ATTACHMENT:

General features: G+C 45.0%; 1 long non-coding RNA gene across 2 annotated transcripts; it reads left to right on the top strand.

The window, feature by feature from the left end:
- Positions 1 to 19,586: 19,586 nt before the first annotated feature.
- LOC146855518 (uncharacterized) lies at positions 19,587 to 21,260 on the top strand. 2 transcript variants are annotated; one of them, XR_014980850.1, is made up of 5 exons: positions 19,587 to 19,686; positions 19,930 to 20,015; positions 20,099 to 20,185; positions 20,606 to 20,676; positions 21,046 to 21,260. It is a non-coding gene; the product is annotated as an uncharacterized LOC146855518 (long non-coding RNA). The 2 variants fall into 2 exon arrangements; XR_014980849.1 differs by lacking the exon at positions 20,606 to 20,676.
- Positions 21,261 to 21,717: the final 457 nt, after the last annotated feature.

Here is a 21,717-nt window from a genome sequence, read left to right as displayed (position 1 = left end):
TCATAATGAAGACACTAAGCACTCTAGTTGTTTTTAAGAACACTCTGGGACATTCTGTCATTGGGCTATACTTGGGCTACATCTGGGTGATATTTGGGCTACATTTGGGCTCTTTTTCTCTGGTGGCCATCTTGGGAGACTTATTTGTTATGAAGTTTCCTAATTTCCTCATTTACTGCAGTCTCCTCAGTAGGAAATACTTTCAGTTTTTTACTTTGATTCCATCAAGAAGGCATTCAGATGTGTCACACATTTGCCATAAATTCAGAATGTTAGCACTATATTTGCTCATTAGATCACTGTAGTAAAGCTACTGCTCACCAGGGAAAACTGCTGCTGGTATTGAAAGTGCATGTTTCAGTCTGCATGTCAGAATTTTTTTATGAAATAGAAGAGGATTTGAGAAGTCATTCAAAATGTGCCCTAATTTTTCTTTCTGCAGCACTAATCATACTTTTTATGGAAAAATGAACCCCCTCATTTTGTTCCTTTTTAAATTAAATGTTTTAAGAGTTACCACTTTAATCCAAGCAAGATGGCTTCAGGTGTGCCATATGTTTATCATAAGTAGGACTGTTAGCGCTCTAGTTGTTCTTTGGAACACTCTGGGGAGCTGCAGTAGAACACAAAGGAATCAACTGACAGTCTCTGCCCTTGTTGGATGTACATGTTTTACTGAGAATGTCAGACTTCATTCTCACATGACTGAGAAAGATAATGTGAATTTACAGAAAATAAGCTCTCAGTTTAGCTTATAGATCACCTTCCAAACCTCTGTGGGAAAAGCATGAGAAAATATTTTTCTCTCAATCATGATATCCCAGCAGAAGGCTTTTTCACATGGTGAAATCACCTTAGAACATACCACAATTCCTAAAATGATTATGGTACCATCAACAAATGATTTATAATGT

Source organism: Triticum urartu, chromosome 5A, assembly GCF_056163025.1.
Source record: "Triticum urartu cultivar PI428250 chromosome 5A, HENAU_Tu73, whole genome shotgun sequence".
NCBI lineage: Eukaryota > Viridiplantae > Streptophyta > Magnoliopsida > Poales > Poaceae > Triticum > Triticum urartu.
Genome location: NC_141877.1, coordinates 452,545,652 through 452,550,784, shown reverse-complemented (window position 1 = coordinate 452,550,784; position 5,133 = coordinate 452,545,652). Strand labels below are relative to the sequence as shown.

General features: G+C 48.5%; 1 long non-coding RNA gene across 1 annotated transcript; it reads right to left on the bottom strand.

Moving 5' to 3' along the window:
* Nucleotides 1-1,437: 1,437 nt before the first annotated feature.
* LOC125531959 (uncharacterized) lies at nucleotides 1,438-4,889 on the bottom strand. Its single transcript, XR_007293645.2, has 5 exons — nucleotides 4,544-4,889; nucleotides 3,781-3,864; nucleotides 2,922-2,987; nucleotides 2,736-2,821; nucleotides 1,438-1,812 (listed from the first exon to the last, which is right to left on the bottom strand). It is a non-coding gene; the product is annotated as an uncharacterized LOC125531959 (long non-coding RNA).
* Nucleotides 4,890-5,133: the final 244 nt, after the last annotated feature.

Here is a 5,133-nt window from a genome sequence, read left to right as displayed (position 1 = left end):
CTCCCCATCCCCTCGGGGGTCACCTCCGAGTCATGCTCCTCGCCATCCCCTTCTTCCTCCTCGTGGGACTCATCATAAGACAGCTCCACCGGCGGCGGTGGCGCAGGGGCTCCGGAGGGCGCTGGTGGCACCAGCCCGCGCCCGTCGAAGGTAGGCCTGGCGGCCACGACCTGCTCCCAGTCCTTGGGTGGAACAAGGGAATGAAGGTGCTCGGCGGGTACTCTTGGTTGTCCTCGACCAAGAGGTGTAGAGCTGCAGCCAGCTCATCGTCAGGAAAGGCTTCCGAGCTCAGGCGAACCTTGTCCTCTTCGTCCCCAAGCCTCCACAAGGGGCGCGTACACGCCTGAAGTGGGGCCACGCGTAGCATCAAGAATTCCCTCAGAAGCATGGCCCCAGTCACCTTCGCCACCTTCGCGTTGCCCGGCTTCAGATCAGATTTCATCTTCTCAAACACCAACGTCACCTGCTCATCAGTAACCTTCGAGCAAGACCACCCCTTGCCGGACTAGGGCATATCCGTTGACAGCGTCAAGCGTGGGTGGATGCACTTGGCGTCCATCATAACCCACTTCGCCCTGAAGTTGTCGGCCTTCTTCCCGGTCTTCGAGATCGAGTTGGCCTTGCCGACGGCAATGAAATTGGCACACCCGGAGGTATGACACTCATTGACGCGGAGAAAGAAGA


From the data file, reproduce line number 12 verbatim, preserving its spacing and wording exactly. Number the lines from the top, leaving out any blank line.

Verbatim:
General features: G+C 48.5%; 1 long non-coding RNA gene across 1 annotated transcript; it reads right to left on the bottom strand.